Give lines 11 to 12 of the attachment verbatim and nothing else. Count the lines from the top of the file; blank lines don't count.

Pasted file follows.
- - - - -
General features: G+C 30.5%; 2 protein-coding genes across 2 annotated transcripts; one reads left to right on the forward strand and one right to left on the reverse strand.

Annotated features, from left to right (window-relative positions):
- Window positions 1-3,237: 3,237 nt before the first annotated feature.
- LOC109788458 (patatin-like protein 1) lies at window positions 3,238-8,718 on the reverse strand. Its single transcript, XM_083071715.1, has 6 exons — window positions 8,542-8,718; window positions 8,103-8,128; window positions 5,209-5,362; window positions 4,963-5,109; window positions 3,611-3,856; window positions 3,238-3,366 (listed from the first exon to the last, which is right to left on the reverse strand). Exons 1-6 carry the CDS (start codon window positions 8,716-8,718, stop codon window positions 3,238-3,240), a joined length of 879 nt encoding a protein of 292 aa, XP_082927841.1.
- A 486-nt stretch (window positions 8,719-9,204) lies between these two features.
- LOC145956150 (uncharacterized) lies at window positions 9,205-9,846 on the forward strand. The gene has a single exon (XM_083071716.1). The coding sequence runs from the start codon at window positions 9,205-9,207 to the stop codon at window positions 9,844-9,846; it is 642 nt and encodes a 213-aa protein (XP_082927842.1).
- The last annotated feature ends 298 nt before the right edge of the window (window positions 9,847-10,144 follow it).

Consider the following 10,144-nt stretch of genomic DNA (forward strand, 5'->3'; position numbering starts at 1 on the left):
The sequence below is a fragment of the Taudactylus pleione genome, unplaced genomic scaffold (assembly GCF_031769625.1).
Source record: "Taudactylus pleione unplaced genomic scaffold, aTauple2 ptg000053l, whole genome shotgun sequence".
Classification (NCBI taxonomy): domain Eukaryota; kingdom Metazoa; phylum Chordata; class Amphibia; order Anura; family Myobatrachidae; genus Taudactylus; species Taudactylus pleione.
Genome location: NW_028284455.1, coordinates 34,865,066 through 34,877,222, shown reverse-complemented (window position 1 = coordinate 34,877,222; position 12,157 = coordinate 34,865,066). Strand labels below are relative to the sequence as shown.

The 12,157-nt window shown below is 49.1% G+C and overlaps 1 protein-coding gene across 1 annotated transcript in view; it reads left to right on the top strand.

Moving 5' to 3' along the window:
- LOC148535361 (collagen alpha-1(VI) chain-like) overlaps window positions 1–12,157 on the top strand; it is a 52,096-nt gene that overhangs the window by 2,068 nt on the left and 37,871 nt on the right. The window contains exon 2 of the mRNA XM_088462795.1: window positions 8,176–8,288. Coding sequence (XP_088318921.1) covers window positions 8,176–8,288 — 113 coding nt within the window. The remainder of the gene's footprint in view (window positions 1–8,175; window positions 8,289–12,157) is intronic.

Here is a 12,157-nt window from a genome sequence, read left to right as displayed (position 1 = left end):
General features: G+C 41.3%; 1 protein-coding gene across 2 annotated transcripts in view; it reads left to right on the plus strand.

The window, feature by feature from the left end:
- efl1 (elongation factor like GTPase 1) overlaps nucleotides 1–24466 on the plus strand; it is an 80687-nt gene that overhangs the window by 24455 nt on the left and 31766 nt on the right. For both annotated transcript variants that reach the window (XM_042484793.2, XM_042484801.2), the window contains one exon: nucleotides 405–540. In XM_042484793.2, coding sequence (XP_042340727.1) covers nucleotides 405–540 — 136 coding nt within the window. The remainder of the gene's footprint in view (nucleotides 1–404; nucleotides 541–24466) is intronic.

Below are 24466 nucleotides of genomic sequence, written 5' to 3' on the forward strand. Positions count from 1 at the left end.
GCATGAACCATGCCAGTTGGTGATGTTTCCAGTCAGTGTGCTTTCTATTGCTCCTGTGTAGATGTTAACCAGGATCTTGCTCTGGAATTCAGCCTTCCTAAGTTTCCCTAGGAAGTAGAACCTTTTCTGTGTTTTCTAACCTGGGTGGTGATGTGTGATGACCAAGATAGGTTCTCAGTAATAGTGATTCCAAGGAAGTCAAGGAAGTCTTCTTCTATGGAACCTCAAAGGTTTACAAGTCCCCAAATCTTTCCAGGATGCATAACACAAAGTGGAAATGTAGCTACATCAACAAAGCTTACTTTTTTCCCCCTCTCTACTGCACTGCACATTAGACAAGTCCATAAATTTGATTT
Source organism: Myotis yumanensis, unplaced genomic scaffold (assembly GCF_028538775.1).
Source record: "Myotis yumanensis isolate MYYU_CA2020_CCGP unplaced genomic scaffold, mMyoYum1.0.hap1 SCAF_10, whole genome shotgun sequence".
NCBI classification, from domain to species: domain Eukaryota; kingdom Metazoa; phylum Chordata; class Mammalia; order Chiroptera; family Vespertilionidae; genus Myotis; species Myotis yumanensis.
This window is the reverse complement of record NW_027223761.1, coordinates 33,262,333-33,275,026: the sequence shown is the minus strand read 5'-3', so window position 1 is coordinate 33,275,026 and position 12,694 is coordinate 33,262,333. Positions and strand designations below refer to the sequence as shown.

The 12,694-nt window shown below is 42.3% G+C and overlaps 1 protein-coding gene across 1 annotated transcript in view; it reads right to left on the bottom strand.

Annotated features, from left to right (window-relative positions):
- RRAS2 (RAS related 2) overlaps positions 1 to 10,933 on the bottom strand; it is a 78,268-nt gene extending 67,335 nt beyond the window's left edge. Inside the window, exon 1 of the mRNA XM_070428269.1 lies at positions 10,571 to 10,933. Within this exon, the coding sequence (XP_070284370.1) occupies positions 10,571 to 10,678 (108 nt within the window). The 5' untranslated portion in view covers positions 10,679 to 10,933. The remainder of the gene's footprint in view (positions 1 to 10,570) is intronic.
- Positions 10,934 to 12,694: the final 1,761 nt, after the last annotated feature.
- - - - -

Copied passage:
Classification (NCBI taxonomy): domain Eukaryota; kingdom Metazoa; phylum Chordata; class Amphibia; order Anura; family Myobatrachidae; genus Taudactylus; species Taudactylus pleione.
Genome location: NW_028284455.1, coordinates 34,865,066 through 34,877,222, shown reverse-complemented (window position 1 = coordinate 34,877,222; position 12,157 = coordinate 34,865,066). Strand labels below are relative to the sequence as shown.